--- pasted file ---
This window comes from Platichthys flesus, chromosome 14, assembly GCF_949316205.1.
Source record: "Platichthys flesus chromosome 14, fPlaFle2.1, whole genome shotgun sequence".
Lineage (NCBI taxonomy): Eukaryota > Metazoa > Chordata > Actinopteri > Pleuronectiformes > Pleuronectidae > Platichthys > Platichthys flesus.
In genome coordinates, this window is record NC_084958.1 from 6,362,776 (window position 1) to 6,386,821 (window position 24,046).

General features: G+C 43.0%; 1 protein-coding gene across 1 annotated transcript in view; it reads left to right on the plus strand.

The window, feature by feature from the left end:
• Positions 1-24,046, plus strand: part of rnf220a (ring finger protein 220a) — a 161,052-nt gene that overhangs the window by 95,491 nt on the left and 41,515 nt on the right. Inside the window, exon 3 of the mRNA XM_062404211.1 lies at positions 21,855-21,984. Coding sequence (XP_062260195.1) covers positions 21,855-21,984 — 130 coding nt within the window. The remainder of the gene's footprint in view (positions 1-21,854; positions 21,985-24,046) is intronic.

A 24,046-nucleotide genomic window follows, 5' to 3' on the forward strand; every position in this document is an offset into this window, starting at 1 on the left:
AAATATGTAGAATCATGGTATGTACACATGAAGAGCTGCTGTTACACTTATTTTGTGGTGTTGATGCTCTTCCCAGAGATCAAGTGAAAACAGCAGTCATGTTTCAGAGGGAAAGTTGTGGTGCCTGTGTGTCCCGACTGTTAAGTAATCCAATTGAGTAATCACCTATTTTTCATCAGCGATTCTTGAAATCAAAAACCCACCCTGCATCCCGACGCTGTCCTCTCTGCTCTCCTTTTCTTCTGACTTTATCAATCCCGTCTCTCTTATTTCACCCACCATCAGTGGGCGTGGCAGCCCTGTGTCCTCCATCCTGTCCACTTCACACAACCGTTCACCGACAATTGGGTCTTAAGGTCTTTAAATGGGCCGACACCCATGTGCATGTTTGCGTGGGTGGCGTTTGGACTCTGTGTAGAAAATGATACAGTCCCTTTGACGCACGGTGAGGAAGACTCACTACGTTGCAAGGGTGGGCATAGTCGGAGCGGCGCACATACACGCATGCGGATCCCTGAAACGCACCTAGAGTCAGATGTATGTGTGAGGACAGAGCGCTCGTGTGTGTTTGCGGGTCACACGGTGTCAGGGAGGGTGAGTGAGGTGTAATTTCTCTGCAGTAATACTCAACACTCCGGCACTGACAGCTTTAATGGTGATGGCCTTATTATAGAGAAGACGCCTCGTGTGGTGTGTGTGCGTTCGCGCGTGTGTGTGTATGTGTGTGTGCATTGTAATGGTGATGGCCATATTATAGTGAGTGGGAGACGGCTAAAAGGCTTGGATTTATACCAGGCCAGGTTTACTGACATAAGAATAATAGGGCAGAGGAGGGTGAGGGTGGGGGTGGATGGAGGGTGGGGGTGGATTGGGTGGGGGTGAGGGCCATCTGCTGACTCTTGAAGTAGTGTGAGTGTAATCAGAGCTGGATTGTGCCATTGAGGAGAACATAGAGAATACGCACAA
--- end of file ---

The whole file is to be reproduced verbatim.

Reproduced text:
This window comes from Platichthys flesus, chromosome 14, assembly GCF_949316205.1.
Source record: "Platichthys flesus chromosome 14, fPlaFle2.1, whole genome shotgun sequence".
Lineage (NCBI taxonomy): Eukaryota > Metazoa > Chordata > Actinopteri > Pleuronectiformes > Pleuronectidae > Platichthys > Platichthys flesus.
In genome coordinates, this window is record NC_084958.1 from 6,362,776 (window position 1) to 6,386,821 (window position 24,046).

General features: G+C 43.0%; 1 protein-coding gene across 1 annotated transcript in view; it reads left to right on the plus strand.

The window, feature by feature from the left end:
• Positions 1-24,046, plus strand: part of rnf220a (ring finger protein 220a) — a 161,052-nt gene that overhangs the window by 95,491 nt on the left and 41,515 nt on the right. Inside the window, exon 3 of the mRNA XM_062404211.1 lies at positions 21,855-21,984. Coding sequence (XP_062260195.1) covers positions 21,855-21,984 — 130 coding nt within the window. The remainder of the gene's footprint in view (positions 1-21,854; positions 21,985-24,046) is intronic.

A 24,046-nucleotide genomic window follows, 5' to 3' on the forward strand; every position in this document is an offset into this window, starting at 1 on the left:
AAATATGTAGAATCATGGTATGTACACATGAAGAGCTGCTGTTACACTTATTTTGTGGTGTTGATGCTCTTCCCAGAGATCAAGTGAAAACAGCAGTCATGTTTCAGAGGGAAAGTTGTGGTGCCTGTGTGTCCCGACTGTTAAGTAATCCAATTGAGTAATCACCTATTTTTCATCAGCGATTCTTGAAATCAAAAACCCACCCTGCATCCCGACGCTGTCCTCTCTGCTCTCCTTTTCTTCTGACTTTATCAATCCCGTCTCTCTTATTTCACCCACCATCAGTGGGCGTGGCAGCCCTGTGTCCTCCATCCTGTCCACTTCACACAACCGTTCACCGACAATTGGGTCTTAAGGTCTTTAAATGGGCCGACACCCATGTGCATGTTTGCGTGGGTGGCGTTTGGACTCTGTGTAGAAAATGATACAGTCCCTTTGACGCACGGTGAGGAAGACTCACTACGTTGCAAGGGTGGGCATAGTCGGAGCGGCGCACATACACGCATGCGGATCCCTGAAACGCACCTAGAGTCAGATGTATGTGTGAGGACAGAGCGCTCGTGTGTGTTTGCGGGTCACACGGTGTCAGGGAGGGTGAGTGAGGTGTAATTTCTCTGCAGTAATACTCAACACTCCGGCACTGACAGCTTTAATGGTGATGGCCTTATTATAGAGAAGACGCCTCGTGTGGTGTGTGTGCGTTCGCGCGTGTGTGTGTATGTGTGTGTGCATTGTAATGGTGATGGCCATATTATAGTGAGTGGGAGACGGCTAAAAGGCTTGGATTTATACCAGGCCAGGTTTACTGACATAAGAATAATAGGGCAGAGGAGGGTGAGGGTGGGGGTGGATGGAGGGTGGGGGTGGATTGGGTGGGGGTGAGGGCCATCTGCTGACTCTTGAAGTAGTGTGAGTGTAATCAGAGCTGGATTGTGCCATTGAGGAGAACATAGAGAATACGCACAA